Issue #13, October/November 2001
Pro Nationals in NYC
Nearly a thousand age group athletes turned out to race in the new New York City Triathlon that served as this year’s U.S. Elite Championships as well. Several of the top pros from Colorado headed east to race on the course that is very similar to that of the Goodwill Games a couple of years ago, with its run in Central Park and the swim leg in the Hudson River. There were barges for the swim start and exit, but the going got a little dicey as the strong current swept a couple of age groupers under the exit barge and even had a few of the pros scared. The 1500 meter swim only lasted around 12 minutes for the best swimmers, a 30% boost just from the speed of the water.
USAT National Resident Team member Hunter Kemper (Florida /Colorado Springs) took the win. Other Colorado pro finishers included: Abe Rogers (Boulder) 7th, Michael Smedley (Colorado Springs) 8th, Wes Hobson (Boulder) 12th, Paul Fritzche (Boulder) 20th, Pat Brown (Boulder) 24th, and USAT Resident Team member Desiree Ficker (Colorado Springs) 9th place woman.
Susan Williams 1st in Mexico
New mom Susan Bartholomew Williams (Littleton) won the Ixtapa Triathlon in grand style in September. She came in with a two minute lead over second place and two and a half ahead of her pal Jenny Gutierrez (Greenwood Village). Susan won the olympic distance ITU points race in 1999 as well. She barely missed a beat after the birth of her daughter this past winter. She has raced very strong in triathlons all season, and even finished fourth place in the grueling Pike’s Peak Ascent half marathon.
Olympics: Athens 2004
The International Olympic Committee has confirmed triathlon’s inclusion in the next summer Olympiad. International Triathlon Union officials had asked the IOC to increase the men’s and women’s fields but the request was denied and the totals will remain at 50 each.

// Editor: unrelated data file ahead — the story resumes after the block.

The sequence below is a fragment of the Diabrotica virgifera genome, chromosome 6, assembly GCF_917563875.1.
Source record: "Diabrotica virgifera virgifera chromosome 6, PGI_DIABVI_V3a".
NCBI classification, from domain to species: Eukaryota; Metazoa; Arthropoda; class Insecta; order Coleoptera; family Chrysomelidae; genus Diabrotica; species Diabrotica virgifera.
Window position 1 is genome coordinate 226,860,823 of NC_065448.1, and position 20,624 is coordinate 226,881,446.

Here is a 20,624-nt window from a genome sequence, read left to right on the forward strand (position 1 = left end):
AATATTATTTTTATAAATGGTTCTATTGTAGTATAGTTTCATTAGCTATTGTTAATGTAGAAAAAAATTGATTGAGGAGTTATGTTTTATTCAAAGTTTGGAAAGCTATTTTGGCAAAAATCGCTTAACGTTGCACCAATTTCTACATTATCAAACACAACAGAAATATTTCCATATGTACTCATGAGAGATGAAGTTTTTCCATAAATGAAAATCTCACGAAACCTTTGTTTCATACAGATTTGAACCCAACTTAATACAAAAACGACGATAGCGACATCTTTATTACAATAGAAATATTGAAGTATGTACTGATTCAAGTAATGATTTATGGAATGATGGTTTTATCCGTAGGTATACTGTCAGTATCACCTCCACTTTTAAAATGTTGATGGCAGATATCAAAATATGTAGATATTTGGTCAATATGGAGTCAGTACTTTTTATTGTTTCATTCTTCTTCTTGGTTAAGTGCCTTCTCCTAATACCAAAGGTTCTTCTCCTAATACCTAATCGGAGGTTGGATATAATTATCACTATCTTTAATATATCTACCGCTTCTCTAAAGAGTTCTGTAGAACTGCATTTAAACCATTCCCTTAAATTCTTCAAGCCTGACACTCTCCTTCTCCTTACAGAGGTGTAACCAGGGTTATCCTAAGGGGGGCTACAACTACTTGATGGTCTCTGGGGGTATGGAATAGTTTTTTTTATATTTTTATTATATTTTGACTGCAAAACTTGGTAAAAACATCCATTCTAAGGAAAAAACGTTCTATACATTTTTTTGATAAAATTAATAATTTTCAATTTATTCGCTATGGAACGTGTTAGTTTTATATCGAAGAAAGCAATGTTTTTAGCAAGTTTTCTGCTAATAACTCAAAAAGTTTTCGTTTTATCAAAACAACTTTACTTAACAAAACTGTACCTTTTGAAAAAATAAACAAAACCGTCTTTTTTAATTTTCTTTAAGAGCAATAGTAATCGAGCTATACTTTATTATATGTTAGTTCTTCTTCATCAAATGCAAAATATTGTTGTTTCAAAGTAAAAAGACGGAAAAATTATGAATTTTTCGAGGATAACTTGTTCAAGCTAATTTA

Olympic organizers feel that the games have reached a maximum manageable limit with about 10,000 athletes, and their support staff, participating in each summer Olympics. Athens will be the first Olympic Games in over forty years that has not added events. No new sports or subset events in existing sports were approved. That makes triathlon one of the very last events added for the foreseeable future.
Dave McGillivray, the acclaimed race director of the Boston Marathon, has tried his hand at triathlon this year with the Monster Challenge (sponsored by monster.com) in Boston. It featured a two lap swim in Boston Harbor and a bike along the Charles River. For an interesting twist, the transition area was indoors, in the World Trade Center. The distance was olympic for the pros, who vied for a $25,000 purse and ITU points. The age groupers did a sprint distance. Entry for the 600 amateurs consisted of raising $500 each in pledges for a local AIDS organization. Boulder’s Abe Rogers and Nick Cady finished 13th (1:47:20) and 19th (1:48:41) respectively. Colorado Springs USAT Resident Team member Desiree Ficker placed 15th, clocking 2:03:08.
The hottest invitation in this year’s triathlon world was one to the Goodwill Games in Brisbane, Australia. Only 25 men and 25 women were tapped to compete for $200,000 in prize money. That is the biggest purse for an Olympic distance event in the history of the sport. On top of that, every athlete’s full travel expenses are paid by the organizing committee. The field turned out to be a truly astounding list of nearly all of the very best ITU racers in the world, most of them having also attended the World Championships in July. Siri Lindley (Boulder) ran a 35:17 10K, the fastest of the day, but it was only enough to get her in fourth. Michael Smedley and Hunter Kemper (Colorado Springs) had a tough time against the powerhouses from down under. Hunter placed 16th and Michael came in behind him at 17th, but a full four minutes back. Olympian Jennifer Gutierrez (Greenwood Village) didn’t fare much better, finishing 19th.
Siri Wins Two More World Cups
Lindley probably wasn’t too dissappointed with her 4th at the Goodwill Games, because she had just won two more World Cup events in the two weekends preceding that race, in Tiszaujvaros, Hungary and Lausanne, Switzerland.
A year ago she had just won the first ITU World Cup of her career at Lausanne, against the eventual Olympic Gold medalist Brigitte McMahon. She never looked back. She now has been at the top of the podium in an amazing seven World Cups in a row, and is ranked number one in both the ITU international standings and the independent Profile Multisport Rankings that include a broader range of events.